A bike for commuting should be reasonably fast, comfortable, and the frame should have fittings for a rack. A hybrid such as Dana suggested above would work well. These are often aluminum or steel, sometimes with a carbon front fork. (I'd stay away from a carbon fork, especially on the streets of Queens.) Aluminum frames are light, but they give a harsher ride -- you'll feel every pothole! Steel is a more forgiving frame material, it soaks up a lot of rough-road vibrations; and your hands will thank you later.

You could also ride a touring bike. Those are essentially steel road bikes, designed to carry stuff and be comfortable for longer rides. These can be a little bit of overkill, and you'd be hard-pressed to find a good touring bike in the $500 range.

A bike for casual weekend riding (what I'm thinking of as a bike-path bike, whether or not you're on a bike path) would be comfortable when ridden at a slow to moderate pace. Something with a more upright posture would be called for. A large, cushy seat, large swept-back handlebars -- essentially a **cruiser* or similar bike. (I also think of these as "beach bikes" in the privacy of my own head.)

What's called a comfort bike like the Trek Navigator would also work well for weekend riding; these are bikes similar to cruisers, without the cool factor like neato paint jobs, extremely swept back handlebars, et cetera.

Cruisers and comfort bikes are good for weekend riding, but they tend to run on the heavy side, and they're not comfortable for rides of more than a few miles. Road bikes can be expensive, but they don't necessarily serve the needs of commuters. I think the recommendation of a hybrid bike may be your best bet. If possible in your budget, see if you can get something made of steel, or with some rudimentary suspension.

Suspension can be a waste of weight and it soaks up your pedaling energy and translates it into making the bike bounce up and down. It's also hard to find suspension in lower-end bikes that isn't a waste of money. You'll want to avoid full-frame suspension, no question. You can probably find a bike with a suspension fork, that is, front suspension, but try to find one that lets you turn the suspension off for when you're riding on pavement.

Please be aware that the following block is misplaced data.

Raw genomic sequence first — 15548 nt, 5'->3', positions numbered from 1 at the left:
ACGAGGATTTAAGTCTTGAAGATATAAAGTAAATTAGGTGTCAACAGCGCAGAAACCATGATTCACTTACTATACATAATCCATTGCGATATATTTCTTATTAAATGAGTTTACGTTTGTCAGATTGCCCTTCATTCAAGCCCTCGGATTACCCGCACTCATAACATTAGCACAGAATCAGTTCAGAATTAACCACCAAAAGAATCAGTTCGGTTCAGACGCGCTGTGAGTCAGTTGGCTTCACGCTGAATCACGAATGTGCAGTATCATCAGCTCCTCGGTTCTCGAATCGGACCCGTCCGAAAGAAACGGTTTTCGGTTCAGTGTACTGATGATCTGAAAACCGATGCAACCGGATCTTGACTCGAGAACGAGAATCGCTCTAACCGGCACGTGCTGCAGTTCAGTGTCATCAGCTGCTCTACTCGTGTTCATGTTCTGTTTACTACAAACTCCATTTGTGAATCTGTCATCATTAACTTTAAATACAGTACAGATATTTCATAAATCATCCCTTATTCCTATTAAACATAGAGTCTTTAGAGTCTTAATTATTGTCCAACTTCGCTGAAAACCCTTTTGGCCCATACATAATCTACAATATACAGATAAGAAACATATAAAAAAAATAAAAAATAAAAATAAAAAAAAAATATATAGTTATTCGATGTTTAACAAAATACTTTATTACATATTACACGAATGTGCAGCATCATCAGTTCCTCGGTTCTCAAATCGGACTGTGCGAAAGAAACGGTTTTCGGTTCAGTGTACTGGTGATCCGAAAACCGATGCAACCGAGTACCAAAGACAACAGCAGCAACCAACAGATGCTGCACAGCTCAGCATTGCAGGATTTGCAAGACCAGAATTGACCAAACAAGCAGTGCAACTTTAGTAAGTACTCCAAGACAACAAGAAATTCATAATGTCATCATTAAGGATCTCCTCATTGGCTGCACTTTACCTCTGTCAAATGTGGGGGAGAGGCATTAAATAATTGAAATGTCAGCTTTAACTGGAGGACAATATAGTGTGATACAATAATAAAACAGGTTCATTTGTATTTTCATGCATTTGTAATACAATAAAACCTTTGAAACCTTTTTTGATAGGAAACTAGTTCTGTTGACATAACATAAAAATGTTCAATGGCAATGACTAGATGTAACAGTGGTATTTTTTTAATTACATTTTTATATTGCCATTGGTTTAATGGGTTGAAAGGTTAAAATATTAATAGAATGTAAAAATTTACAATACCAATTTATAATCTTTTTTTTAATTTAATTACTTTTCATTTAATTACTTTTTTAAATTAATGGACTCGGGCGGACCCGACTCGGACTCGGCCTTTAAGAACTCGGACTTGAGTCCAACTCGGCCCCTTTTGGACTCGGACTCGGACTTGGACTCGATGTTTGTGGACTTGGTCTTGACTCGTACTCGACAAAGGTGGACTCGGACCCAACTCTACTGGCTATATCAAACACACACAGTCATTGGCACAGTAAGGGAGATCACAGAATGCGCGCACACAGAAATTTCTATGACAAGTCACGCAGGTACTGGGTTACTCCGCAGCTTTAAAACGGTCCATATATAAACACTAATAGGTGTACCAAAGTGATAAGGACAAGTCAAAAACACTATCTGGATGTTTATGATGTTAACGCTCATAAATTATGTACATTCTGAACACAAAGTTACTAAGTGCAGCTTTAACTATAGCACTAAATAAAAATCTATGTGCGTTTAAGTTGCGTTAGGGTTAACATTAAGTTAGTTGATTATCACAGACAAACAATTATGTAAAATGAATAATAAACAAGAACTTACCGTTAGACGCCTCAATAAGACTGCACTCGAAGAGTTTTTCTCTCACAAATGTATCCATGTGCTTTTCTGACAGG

Another option no-one's mentioned yet is a folding bike, useful if you need to take your bike on transit during rush hour. On the other hand, spending $500 on a folding bike... eh, save your money, unless you buy used. Folding bikes cost more for the same quality of non-folding bike, usually.

In conclusion:

If you can, bring a knowledgeable friend to the bike shop with you, and always test-ride a bike, preferable for a few miles if possible.

You'll also want to do some reading on how to get a bike that fits you; there's plenty on the web about this, but make sure your saddle isn't too low or you'll be paying for that later -- or rather, your knees will. (The bike approach to the Queensboro bridge alone will take care of that.)

In closing, you can ignore all this advice and buy the bike you enjoy and are comfortable on. What works for me won't necessarily work for you.

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    Can't stress the "bike that fits you" part enough! If it doesn't feel comfortable, you won't ride it.
    – darkcanuck
    Commented Sep 3, 2010 at 1:10